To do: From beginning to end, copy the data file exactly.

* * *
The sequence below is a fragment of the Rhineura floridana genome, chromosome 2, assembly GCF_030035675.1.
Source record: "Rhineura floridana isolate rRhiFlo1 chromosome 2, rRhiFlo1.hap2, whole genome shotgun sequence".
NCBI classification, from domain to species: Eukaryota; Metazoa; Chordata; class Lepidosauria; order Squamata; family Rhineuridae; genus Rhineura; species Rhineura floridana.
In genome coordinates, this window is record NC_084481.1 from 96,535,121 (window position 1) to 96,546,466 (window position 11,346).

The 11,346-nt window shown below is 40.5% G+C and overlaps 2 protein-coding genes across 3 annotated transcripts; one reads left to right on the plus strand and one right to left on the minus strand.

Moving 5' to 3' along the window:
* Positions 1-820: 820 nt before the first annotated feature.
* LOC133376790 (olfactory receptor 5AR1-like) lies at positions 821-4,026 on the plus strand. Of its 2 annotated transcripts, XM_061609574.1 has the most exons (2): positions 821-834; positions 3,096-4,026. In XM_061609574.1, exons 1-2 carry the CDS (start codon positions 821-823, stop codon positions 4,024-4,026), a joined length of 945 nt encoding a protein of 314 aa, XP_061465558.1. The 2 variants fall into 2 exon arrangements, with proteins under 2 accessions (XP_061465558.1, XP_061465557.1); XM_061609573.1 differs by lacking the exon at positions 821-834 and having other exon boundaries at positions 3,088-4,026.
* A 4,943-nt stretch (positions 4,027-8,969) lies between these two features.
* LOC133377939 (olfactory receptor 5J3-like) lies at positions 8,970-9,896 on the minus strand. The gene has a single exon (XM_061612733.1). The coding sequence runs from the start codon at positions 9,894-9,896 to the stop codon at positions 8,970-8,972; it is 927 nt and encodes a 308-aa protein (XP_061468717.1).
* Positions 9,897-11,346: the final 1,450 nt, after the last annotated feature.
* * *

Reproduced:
The sequence below is a fragment of the Rhineura floridana genome, chromosome 2, assembly GCF_030035675.1.
Source record: "Rhineura floridana isolate rRhiFlo1 chromosome 2, rRhiFlo1.hap2, whole genome shotgun sequence".
NCBI classification, from domain to species: Eukaryota; Metazoa; Chordata; class Lepidosauria; order Squamata; family Rhineuridae; genus Rhineura; species Rhineura floridana.
In genome coordinates, this window is record NC_084481.1 from 96,535,121 (window position 1) to 96,546,466 (window position 11,346).

The 11,346-nt window shown below is 40.5% G+C and overlaps 2 protein-coding genes across 3 annotated transcripts; one reads left to right on the plus strand and one right to left on the minus strand.

Moving 5' to 3' along the window:
* Positions 1-820: 820 nt before the first annotated feature.
* LOC133376790 (olfactory receptor 5AR1-like) lies at positions 821-4,026 on the plus strand. Of its 2 annotated transcripts, XM_061609574.1 has the most exons (2): positions 821-834; positions 3,096-4,026. In XM_061609574.1, exons 1-2 carry the CDS (start codon positions 821-823, stop codon positions 4,024-4,026), a joined length of 945 nt encoding a protein of 314 aa, XP_061465558.1. The 2 variants fall into 2 exon arrangements, with proteins under 2 accessions (XP_061465558.1, XP_061465557.1); XM_061609573.1 differs by lacking the exon at positions 821-834 and having other exon boundaries at positions 3,088-4,026.
* A 4,943-nt stretch (positions 4,027-8,969) lies between these two features.
* LOC133377939 (olfactory receptor 5J3-like) lies at positions 8,970-9,896 on the minus strand. The gene has a single exon (XM_061612733.1). The coding sequence runs from the start codon at positions 9,894-9,896 to the stop codon at positions 8,970-8,972; it is 927 nt and encodes a 308-aa protein (XP_061468717.1).
* Positions 9,897-11,346: the final 1,450 nt, after the last annotated feature.